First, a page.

The Teaching of Hazrat Inayat Khan      

Volume

Sayings

Social Gathekas

Religious Gathekas

The Message Papers

The Healing Papers

Vol. 1, The Way of Illumination

Vol. 1, The Inner Life

Vol. 1, The Soul, Whence And Whither?

Vol. 1, The Purpose of Life

Vol. 2, The Mysticism of Sound and Music

Vol. 2, The Mysticism of Sound

Vol. 2, Cosmic Language

Vol. 2, The Power of the Word

Vol. 3, Education

Vol. 3, Life's Creative Forces: Rasa Shastra

Vol. 3, Character and Personality

Vol. 4, Healing And The Mind World

Vol. 4, Mental Purification

Vol. 4, The Mind-World

Vol. 5, A Sufi Message Of Spiritual Liberty

Vol. 5, Aqibat, Life After Death

Vol. 5, The Phenomenon of the Soul

Vol. 5, Love, Human and Divine

Vol. 5, Pearls from the Ocean Unseen

Vol. 5, Metaphysics, The Experience of the Soul Through the Different Planes of Existence

Vol. 6, The Alchemy of Happiness

Vol. 7, In an Eastern Rose Garden

Vol. 8, Health and Order of Body and Mind

Vol. 8, The Privilege of Being Human

Vol. 8a, Sufi Teachings

Vol. 9, The Unity of Religious Ideals

Vol. 10, Sufi Mysticism

Vol. 10, The Path of Initiation and Discipleship

Vol. 10, Sufi Poetry

Vol. 10, Art: Yesterday, Today, and Tomorrow

Vol. 10, The Problem of the Day

Vol. 11, Philosophy

Vol. 11, Psychology

Vol. 11, Mysticism in Life

Vol. 12, The Vision of God and Man

Vol. 12, Confessions: Autobiographical Essays of Hazat Inayat Khan

Vol. 12, Four Plays

Vol. 13, Gathas

Vol. 14, The Smiling Forehead

By Date

THE SUPPLEMENTARY PAPERS

Heading

The Early Years

My Study of Religions

I Start on My Indian Tour

My Interest in Sufism

My Initiation in Sufism

My Tour Abroad in the West

East and West

Eastern Training

Sub-Heading

-ALL-

Vol. 12, Confessions: Autobiographical Essays of Hazat Inayat Khan

East and West

All that I, as a Sufi, a universal being, have learned from my experience in both East and West is that I can now appreciate the merits and also understand the defects of both impartially.

Although the East has progressed to an inconceivable extent in certain aspects of life, this has never been fully recognized. In other words it has not been sufficiently fruitful, because its progress has been individualistic and not general. Also self-satisfaction, linked with laziness and recklessness, retard it from material advancement to a great degree. It is sad to see that Eastern students usually adopt the most undesirable qualities of the West, such as extravagance, excessive gaiety, and exclusiveness, instead of its courage, power of organization, and its most wonderful knowledge of administration.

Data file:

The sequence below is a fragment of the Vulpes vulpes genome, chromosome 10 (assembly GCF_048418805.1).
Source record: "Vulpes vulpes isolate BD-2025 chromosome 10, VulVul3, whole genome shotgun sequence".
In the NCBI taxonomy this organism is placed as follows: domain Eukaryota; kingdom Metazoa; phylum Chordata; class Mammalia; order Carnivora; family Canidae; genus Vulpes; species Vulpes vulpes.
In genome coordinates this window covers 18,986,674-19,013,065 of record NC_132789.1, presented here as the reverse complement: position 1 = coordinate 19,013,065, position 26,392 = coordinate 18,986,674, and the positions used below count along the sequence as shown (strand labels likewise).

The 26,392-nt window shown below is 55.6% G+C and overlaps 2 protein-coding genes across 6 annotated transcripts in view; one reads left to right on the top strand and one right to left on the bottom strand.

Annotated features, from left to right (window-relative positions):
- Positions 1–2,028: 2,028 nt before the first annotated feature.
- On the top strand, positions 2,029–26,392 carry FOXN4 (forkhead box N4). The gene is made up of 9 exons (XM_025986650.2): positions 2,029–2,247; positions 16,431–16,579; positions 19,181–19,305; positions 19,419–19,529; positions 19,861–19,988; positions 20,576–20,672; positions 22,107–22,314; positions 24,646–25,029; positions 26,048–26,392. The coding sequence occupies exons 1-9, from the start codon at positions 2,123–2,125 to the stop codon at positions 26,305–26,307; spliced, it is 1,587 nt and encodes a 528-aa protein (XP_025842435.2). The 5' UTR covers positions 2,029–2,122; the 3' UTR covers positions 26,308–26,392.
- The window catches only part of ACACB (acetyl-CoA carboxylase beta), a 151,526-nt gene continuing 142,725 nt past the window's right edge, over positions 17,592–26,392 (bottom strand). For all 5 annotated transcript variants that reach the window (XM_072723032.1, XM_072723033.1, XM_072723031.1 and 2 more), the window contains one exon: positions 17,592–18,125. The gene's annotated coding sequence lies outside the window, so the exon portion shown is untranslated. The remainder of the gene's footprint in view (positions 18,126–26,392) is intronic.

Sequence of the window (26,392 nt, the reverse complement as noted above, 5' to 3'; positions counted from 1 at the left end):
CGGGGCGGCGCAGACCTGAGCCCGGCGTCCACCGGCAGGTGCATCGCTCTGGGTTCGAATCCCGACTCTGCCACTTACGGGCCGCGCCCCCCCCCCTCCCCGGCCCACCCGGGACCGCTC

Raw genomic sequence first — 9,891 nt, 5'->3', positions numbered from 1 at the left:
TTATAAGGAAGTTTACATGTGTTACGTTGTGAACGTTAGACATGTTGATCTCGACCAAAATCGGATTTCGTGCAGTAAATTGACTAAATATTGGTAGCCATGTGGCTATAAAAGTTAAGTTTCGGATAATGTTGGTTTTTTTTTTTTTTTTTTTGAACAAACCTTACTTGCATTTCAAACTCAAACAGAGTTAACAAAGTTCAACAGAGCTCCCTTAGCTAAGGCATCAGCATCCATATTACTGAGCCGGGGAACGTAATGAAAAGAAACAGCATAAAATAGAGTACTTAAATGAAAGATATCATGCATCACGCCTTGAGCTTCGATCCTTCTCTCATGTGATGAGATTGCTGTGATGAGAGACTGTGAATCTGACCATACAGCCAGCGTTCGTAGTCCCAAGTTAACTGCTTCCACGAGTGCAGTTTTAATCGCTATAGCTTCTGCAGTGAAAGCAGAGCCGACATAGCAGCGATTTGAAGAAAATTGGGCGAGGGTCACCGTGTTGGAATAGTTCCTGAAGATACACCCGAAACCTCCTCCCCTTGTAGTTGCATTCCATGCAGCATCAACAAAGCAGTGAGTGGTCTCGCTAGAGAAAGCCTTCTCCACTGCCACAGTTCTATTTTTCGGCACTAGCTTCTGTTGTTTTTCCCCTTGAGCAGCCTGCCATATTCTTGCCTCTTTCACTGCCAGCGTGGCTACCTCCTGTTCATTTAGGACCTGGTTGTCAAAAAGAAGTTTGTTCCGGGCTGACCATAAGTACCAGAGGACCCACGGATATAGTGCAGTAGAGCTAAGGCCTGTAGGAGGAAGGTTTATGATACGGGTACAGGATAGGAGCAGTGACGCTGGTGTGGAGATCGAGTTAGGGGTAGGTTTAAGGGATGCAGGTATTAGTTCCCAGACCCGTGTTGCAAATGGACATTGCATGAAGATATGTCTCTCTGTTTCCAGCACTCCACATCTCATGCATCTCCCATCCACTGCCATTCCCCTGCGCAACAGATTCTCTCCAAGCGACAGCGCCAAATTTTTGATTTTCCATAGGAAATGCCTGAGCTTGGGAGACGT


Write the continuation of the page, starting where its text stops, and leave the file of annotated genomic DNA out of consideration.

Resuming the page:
In many cases Westernized Orientals grow indifferent towards their own people, owing to the varied direction of thought which retards their unity. The present unbalanced condition of the East is such that the man with intellect is, as it were, unbalanced in body, while the sane in body are unstable in mind. The spiritual person is lost in the spirit, and the material person is absorbed in matter; thus the one is an angel while the other is an animal. No doubt the unbalanced state of the East has deprived it for the present of both the world and God.

The East can learn a lesson of order from the West, for the lack of this is at the root of its downfall. She can also learn balance and moderation in most things, and cooperation among all classes regardless of caste or creed. Although the East has taught the lesson of brotherhood to the world, yet her children seem to forget to practice it among themselves; the brother drags his brother down and selfishness is on the increase, especially in India.

The East should also imitate the regularity of Western methods of work and rest, as well as its commercial activity, together with its love of research.

The independent spirit of the West is most praiseworthy among women as well as men. Their love of travel, the neatness and convenience of their homes, and the companionship of man and wife all these are very praiseworthy, and especially at the present time when two extremes, either a great adoration or the complete subordination of woman, exist in the Orient.

"Man is placed in the prison of the earth, to prove him bankrupt towards God." --Rumi